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Counter-Reformation Syllabification: Coun·ter-Ref·or·ma·tion
Pronunciation: /ˌkoun(t)ərˌrefərˈmāSH(ə)n/

Definition of Counter-Reformation in English:

The reform of the Church of Rome in the 16th and 17th centuries that was stimulated by the Protestant Reformation.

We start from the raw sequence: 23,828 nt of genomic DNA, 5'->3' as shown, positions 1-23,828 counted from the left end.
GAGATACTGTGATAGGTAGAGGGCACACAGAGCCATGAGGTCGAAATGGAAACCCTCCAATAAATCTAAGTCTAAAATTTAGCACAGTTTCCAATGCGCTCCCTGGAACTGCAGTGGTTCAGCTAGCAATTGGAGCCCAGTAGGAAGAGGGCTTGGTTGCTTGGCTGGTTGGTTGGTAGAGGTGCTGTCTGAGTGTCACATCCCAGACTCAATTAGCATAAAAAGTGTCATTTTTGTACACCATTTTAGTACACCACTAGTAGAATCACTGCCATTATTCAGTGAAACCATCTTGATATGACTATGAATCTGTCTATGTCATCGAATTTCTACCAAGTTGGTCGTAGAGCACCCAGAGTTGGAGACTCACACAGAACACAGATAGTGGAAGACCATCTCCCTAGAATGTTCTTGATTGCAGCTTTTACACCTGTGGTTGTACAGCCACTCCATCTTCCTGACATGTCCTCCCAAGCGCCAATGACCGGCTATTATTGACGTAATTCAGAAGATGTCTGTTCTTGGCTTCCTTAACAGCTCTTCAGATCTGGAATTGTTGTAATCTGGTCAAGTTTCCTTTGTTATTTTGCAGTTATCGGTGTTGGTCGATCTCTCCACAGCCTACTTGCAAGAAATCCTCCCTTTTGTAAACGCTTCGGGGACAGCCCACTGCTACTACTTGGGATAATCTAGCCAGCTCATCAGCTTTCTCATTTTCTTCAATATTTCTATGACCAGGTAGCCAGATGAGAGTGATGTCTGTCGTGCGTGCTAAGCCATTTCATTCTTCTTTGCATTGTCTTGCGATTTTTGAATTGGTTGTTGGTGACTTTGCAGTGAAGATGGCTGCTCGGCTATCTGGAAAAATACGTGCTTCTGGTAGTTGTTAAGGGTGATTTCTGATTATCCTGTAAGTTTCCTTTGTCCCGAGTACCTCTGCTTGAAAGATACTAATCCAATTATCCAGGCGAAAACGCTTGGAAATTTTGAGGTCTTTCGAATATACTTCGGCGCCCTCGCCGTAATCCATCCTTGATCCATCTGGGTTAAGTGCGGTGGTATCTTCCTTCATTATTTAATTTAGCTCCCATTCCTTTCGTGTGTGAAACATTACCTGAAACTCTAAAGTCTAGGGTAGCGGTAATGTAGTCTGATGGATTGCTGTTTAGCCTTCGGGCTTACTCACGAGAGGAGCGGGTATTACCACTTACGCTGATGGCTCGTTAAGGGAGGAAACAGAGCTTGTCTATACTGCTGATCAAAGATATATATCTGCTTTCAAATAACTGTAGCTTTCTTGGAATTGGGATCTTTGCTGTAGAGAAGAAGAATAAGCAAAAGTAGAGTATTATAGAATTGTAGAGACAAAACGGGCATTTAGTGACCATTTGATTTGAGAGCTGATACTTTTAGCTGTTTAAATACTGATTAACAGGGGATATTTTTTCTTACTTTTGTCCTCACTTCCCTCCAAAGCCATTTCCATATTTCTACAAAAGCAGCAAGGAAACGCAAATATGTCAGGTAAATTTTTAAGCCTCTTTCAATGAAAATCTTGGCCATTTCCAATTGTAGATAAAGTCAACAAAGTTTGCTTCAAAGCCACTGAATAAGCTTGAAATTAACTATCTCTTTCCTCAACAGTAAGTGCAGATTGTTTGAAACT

Measures to oppose the spread of the Reformation were decided on at the Council of Trent (1545–63), and the Jesuit order became the spearhead of the Counter-Reformation, both within Europe and abroad. Although most of northern Europe remained Protestant, southern Germany and Poland were brought back to the Roman Catholic Church

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